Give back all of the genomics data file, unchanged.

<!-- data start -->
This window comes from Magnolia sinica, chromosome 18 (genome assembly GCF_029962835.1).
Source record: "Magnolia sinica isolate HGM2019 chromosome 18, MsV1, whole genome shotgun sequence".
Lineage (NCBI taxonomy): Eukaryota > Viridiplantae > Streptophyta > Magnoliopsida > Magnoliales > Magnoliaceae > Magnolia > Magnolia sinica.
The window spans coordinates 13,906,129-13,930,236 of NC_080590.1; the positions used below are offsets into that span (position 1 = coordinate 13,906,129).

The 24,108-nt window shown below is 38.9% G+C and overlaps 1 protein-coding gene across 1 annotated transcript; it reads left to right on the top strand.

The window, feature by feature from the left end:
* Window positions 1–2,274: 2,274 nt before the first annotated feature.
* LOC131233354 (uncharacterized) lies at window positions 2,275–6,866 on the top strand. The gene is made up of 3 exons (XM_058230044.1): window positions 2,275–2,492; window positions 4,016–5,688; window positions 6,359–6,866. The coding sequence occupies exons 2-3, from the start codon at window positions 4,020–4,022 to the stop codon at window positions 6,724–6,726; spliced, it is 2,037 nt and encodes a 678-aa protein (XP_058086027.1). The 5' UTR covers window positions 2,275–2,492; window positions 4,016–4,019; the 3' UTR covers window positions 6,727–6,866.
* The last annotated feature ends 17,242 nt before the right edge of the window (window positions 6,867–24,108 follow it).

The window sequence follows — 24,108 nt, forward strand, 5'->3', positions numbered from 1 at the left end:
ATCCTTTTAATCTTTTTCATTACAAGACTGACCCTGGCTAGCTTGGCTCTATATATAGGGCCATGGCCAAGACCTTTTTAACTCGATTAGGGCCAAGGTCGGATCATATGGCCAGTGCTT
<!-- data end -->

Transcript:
This window comes from Magnolia sinica, chromosome 18 (genome assembly GCF_029962835.1).
Source record: "Magnolia sinica isolate HGM2019 chromosome 18, MsV1, whole genome shotgun sequence".
Lineage (NCBI taxonomy): Eukaryota > Viridiplantae > Streptophyta > Magnoliopsida > Magnoliales > Magnoliaceae > Magnolia > Magnolia sinica.
The window spans coordinates 13,906,129-13,930,236 of NC_080590.1; the positions used below are offsets into that span (position 1 = coordinate 13,906,129).

The 24,108-nt window shown below is 38.9% G+C and overlaps 1 protein-coding gene across 1 annotated transcript; it reads left to right on the top strand.

The window, feature by feature from the left end:
* Window positions 1–2,274: 2,274 nt before the first annotated feature.
* LOC131233354 (uncharacterized) lies at window positions 2,275–6,866 on the top strand. The gene is made up of 3 exons (XM_058230044.1): window positions 2,275–2,492; window positions 4,016–5,688; window positions 6,359–6,866. The coding sequence occupies exons 2-3, from the start codon at window positions 4,020–4,022 to the stop codon at window positions 6,724–6,726; spliced, it is 2,037 nt and encodes a 678-aa protein (XP_058086027.1). The 5' UTR covers window positions 2,275–2,492; window positions 4,016–4,019; the 3' UTR covers window positions 6,727–6,866.
* The last annotated feature ends 17,242 nt before the right edge of the window (window positions 6,867–24,108 follow it).

The window sequence follows — 24,108 nt, forward strand, 5'->3', positions numbered from 1 at the left end:
ATCCTTTTAATCTTTTTCATTACAAGACTGACCCTGGCTAGCTTGGCTCTATATATAGGGCCATGGCCAAGACCTTTTTAACTCGATTAGGGCCAAGGTCGGATCATATGGCCAGTGCTT